realia


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re·al·i·a

 (rē-ā′lē-ə, -ä′lē-ə)
pl.n. (used with a sing. or pl. verb)
1. Objects, such as coins, household items, or natural specimens, that are included in a collection primarily composed of documentary materials, as in a library.
2.
a. Objects drawn from real life that are used in classroom instruction.
b. Images or illustrations that represent such objects, especially in a textbook.
3. Real things or facts, especially in contrast to interpretations or idealized representations of them: "a chronicle ... that emphasized whimsical detail rather than social realia" (Catriona Kelly).

[Latin reālia, neuter pl. of reālis, real, actual; see real1.]

realia

(rɪˈeɪlɪə)
pl n
(Education) real-life facts and material used in teaching
[C20: from neuter pl of Late Latin reālis]

realia

objects, as real money, utensils, etc., used by a teacher in the classroom to illustrate aspects of daily life.
See also: Learning
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References in periodicals archive ?
Some of the scaffolding strategies examined are the use of background knowledge, KWL charts, visual aids, realia, cooperative learning, word wall, story reenactment, and flipped classrooms.
The proceedings of that gathering comprise 13 papers on dress-image as a heuristic problem; form and norm between image and realia; textile and vestimentary sources; source critique between image and written word; dress images and dress orders; gender, fashion, and their visual performance; and signs, symbols, and change of meanings in images.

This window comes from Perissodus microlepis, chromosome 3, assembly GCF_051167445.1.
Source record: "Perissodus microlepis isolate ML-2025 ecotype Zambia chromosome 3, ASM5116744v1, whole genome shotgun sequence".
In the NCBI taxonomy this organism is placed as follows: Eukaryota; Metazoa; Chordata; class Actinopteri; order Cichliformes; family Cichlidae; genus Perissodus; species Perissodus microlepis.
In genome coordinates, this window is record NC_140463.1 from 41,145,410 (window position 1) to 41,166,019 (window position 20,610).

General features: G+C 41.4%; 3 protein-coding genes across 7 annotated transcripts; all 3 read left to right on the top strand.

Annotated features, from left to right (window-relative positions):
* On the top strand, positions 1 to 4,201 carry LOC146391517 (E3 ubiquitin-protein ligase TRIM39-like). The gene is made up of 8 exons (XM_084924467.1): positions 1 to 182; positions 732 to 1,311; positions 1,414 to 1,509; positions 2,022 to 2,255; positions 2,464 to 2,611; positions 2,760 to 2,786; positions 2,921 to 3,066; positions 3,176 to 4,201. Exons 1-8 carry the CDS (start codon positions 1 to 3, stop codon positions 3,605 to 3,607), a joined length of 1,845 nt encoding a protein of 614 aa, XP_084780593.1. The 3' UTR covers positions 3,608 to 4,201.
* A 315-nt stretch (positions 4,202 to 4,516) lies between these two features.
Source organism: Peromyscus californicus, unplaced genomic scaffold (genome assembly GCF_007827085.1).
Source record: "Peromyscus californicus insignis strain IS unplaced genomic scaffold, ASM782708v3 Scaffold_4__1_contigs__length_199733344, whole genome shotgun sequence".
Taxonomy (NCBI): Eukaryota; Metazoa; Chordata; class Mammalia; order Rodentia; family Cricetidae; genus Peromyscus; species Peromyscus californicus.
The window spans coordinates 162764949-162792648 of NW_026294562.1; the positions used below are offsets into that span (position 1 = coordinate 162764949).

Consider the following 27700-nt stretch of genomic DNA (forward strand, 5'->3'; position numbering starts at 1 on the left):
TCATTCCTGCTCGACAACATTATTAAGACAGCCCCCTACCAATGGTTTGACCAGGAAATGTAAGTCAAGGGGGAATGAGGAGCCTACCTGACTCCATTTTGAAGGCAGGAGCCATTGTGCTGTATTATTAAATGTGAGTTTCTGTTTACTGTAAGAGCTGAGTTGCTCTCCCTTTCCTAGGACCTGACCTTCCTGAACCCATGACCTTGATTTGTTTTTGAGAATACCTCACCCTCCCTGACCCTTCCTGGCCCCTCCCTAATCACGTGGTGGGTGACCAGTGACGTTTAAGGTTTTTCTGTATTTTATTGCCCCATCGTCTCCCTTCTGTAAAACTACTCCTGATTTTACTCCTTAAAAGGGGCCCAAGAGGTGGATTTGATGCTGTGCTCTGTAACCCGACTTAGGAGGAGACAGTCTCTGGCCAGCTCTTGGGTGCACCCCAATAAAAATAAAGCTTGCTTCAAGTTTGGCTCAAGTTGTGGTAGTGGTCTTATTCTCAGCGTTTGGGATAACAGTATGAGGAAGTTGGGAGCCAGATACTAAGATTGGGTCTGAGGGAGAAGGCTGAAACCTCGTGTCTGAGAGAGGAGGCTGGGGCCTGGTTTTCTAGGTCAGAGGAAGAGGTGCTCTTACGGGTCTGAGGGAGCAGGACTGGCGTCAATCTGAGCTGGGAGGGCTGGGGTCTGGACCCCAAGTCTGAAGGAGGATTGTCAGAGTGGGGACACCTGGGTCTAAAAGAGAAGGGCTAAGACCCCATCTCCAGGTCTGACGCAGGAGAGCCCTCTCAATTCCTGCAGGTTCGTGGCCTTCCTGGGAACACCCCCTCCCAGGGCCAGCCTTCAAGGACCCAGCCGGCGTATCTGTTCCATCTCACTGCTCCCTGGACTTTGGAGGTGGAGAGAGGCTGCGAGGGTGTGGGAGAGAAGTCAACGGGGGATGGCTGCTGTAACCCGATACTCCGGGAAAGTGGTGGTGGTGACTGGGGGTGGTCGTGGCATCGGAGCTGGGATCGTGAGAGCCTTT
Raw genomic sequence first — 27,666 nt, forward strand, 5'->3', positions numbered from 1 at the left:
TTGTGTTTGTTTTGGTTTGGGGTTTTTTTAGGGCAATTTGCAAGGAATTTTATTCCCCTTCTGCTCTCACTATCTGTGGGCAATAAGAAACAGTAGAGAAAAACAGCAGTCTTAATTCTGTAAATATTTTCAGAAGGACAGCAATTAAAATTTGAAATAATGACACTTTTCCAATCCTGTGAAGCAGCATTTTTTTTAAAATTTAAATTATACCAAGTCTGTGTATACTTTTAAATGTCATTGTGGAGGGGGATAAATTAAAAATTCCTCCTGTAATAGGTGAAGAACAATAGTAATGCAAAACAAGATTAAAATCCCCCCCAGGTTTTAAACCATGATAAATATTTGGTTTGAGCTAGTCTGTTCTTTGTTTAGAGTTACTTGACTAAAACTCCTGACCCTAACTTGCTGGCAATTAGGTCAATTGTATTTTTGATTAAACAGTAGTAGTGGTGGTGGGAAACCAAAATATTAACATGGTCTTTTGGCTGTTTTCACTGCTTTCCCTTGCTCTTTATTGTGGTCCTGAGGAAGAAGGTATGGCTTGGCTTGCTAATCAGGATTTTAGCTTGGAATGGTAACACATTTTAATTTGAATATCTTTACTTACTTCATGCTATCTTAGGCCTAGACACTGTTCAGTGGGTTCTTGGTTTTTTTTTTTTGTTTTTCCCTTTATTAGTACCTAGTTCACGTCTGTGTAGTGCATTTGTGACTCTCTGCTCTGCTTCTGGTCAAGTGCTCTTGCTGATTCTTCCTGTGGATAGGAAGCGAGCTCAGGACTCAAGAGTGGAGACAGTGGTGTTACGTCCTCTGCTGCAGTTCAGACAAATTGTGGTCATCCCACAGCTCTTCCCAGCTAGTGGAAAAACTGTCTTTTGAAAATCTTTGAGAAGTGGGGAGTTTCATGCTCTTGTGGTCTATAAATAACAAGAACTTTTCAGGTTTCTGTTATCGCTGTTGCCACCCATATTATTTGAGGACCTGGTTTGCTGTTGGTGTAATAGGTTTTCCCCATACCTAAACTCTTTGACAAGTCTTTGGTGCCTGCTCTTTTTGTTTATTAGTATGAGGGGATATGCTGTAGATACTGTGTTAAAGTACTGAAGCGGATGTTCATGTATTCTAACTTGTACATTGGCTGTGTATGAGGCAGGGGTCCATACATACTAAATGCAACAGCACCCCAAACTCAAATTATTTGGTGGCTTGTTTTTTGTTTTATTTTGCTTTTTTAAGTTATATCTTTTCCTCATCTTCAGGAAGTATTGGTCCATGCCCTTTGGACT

In Antonova's dictionary many of the realia have definitions in the form of descriptive translations, for example: [TEXT NOT REPRODUCIBLE IN ASCII] 'the lower part of the traditional Kola Saami travel bag' (AHTOHOBA 2014 : 48); [TEXT NOT REPRODUCIBLE IN ASCII] 'skiing, padded by kamys (koyba)' (AHTOHOBA 2014 : 87).
In terms of the four principles of situated learning put forward by Gonzalez Davies (2004), the use of realia reflects both the communicative approach (forefronting meaning and pragmatics), and social constructivism where learners construct their own knowledge by handling authentic
'Language' meaning that we need to combine a pragmatic and stylistic approach with a socio-cultural and historical approach to texts, and we need the archives of material culture: 'realia', as precious repositories of intellectual attitudes, habits, social discourses, voices, sounds, otherwise irretrievable.
His work neatly balances philological comments--the sources identified are mainly from antiquity (Caesar, Tacitus)--and realia. Particularly detailed information is given on the humanists quoted by Eobanus Hessus in the third act.
20 November 2014 - Spanish real estate operations and development company Hispania Activos Inmobiliarios SAU (BME:HIS) is in final discussions with domestic construction company Fomento de Construcciones y Contratas SA (BME:FCC), or FCC, over the acquisition of its stake in real estate firm Realia Business SA (BME:RLIA), two sources in the know told Reuters Thursday.
From the other hand, realias are not in effective in educational progress of the students and realia whether simple or complex are used as a tool to facilitate teaching/learning process of educational systems.
Using the research tool fondly known here in Israel as "Rav Google," I was able to identify and locate many of the sources quoted and ironically misquoted by Agnon, and I imagine that most native Hebrew readers would have needed similar assistance with these references, as well as with the realia that Agnon mentions.
When teachers use manipulatives (Cuisenaire rods, microscopes) and realia (real-life objects), it reduces the language load for students (Echevarria, Vogt, & Short, 2008; Johnson, 2010).
In another space, a library volunteer explained "Early Literacy Bags," small backpacks holding picture books and realia on certain topics, such as the ocean or history.